by Arianna Etemadieh
Article filed in

Hacking and Human Error: Two Enemies of HIPAA Compliance

by Arianna Etemadieh

human error, human error hipaa, hipaa compliance human error, hipaa, hipaa compliance

Written by Adnan Raja, Vice President of Marketing for Atlantic.Net

Healthcare firms, like companies of any industry, were rapidly approaching the due dates for their taxes. However, there was another federal deadline that was coming even faster for covered entities (healthcare providers, plans, and data clearinghouses): March 1, 2018, when any smaller data breaches must be reported to the Office for Civil Rights (OCR) within the Department of Health and Human Services (HHS). Getting any breach information to the OCR on time was necessary to comply with the Health Insurance Portability and Accountability Act of 1996 (HIPAA).

With larger breaches (anything involving 500 or more individuals’ records), covered entities have to act quickly – within 60 days. However, when a breach compromises fewer than 500 patients’ protected health information (PHI), the deadline to report those to the health agency is 60 days following the calendar year when they occurred – which in 2018 was March 1st.

If your organization experienced a breach, you can report it to the OCR via the Breach Notification Portal. Note that business associates (BAs; e.g., PHI-handling healthcare hosting companies, shredders, accountants, etc.) do not need to worry about this deadline because they are directed by the regulations to report compromises to the relevant covered entity – except for cases in which the BA is responsible for breach notification per the applicable business associate agreement, as indicated by Davis Wright Tremaine LLP.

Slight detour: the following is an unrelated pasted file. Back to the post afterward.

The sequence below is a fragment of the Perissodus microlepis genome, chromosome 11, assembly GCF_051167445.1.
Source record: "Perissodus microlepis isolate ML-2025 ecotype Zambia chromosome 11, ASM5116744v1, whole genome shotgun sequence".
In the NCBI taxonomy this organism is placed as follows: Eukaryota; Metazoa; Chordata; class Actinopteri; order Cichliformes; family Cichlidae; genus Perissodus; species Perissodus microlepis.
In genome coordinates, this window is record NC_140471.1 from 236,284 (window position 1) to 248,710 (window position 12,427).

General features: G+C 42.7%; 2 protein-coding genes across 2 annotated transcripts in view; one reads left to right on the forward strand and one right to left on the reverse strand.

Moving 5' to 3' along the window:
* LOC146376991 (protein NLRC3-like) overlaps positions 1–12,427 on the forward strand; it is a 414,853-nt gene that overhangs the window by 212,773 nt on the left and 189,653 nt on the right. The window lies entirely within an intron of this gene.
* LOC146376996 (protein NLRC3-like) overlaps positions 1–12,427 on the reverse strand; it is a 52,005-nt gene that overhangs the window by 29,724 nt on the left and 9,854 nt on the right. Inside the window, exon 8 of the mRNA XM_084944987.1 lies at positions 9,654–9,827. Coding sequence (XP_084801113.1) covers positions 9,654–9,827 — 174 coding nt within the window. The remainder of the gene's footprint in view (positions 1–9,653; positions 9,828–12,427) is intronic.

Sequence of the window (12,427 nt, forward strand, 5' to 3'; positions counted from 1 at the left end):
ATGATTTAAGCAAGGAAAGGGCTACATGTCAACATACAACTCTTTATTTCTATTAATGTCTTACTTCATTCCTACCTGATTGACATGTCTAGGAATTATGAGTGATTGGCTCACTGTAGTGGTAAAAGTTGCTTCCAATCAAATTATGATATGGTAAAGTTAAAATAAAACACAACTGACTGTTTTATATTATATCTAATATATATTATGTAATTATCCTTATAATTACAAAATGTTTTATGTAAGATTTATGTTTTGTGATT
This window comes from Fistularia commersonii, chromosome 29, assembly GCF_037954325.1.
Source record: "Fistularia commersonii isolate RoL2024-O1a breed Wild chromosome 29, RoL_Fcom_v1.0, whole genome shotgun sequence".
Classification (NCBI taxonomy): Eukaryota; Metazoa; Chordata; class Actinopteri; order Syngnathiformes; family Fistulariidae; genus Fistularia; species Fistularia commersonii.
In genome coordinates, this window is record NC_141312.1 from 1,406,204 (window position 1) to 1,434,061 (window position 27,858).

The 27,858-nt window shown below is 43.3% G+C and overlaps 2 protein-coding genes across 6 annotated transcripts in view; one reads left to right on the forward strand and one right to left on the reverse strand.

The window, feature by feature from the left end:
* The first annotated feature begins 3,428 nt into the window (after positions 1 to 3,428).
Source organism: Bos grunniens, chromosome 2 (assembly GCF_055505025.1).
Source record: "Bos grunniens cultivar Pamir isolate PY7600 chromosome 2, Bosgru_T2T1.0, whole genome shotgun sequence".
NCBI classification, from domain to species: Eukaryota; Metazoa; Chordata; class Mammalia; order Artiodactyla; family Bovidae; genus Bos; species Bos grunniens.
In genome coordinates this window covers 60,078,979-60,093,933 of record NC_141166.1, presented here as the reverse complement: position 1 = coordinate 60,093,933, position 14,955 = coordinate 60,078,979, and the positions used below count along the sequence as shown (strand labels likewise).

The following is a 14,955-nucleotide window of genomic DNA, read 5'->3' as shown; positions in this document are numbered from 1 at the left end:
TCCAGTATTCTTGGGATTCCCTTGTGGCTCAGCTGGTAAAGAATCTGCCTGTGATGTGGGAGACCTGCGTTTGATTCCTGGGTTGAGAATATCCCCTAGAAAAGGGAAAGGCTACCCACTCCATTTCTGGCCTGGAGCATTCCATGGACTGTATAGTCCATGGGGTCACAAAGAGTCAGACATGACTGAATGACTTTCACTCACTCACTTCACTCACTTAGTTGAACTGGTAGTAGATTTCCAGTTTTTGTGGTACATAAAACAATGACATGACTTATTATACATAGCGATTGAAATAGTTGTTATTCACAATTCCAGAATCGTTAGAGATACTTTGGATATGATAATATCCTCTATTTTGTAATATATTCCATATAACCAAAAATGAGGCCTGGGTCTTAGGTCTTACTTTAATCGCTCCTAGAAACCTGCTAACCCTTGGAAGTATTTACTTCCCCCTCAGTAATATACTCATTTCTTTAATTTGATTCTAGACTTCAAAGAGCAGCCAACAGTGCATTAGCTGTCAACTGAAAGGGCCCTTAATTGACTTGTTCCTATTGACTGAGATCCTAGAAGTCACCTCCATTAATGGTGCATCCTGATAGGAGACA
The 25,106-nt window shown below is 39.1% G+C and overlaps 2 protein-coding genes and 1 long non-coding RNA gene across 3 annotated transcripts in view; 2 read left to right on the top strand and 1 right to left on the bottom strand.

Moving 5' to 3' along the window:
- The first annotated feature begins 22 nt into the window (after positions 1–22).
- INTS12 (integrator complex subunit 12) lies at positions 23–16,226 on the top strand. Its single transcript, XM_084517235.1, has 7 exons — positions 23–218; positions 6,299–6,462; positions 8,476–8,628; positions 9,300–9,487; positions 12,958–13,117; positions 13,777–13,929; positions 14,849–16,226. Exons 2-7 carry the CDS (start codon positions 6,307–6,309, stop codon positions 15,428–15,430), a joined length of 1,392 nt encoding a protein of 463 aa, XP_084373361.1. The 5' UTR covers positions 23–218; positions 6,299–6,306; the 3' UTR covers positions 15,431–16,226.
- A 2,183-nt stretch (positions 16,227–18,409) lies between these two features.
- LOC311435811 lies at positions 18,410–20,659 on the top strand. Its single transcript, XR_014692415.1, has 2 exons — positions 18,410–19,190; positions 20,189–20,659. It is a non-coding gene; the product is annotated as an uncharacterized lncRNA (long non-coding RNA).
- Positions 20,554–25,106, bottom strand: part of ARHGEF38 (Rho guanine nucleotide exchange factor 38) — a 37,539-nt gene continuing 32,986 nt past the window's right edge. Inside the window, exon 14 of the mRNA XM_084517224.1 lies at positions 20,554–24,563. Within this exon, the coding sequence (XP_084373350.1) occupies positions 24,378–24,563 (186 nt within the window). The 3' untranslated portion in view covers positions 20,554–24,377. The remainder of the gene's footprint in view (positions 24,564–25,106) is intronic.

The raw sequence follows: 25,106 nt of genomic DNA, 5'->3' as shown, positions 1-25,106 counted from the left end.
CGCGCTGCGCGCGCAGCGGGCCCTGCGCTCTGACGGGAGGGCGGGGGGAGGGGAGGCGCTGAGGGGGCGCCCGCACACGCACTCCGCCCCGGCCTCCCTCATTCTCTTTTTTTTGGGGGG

For many healthcare organizations, HIPAA is fundamentally important but also fundamentally stressful, since no one wants to end up on the HHS’s so-called Wall of Shame. Avoiding violations and fines is not just about knowing the law but better understanding why these incidents occur, to learn from common mistakes and the general threat landscape. This report explores two top reasons why breaches occur: human error and hacking.

HIPAA compliance threat #1 – human error

A report from specialist insurance agency Beazley assessed healthcare breaches for January through September 2017, finding that 2 in 5 data breaches (41%) were due to unintended disclosure. This figure is more than twice that of the second leading cause of breaches, hacking and malware, representing 1 in 5 exposures (19%). Other reasons for breach were insider wrongdoing (15%), physical loss (8%), portable device (6%), and social engineering (3%). Note: This data is specifically sourced from Beazley’s clients, only taking into account incidents that were directly reported to the insurer.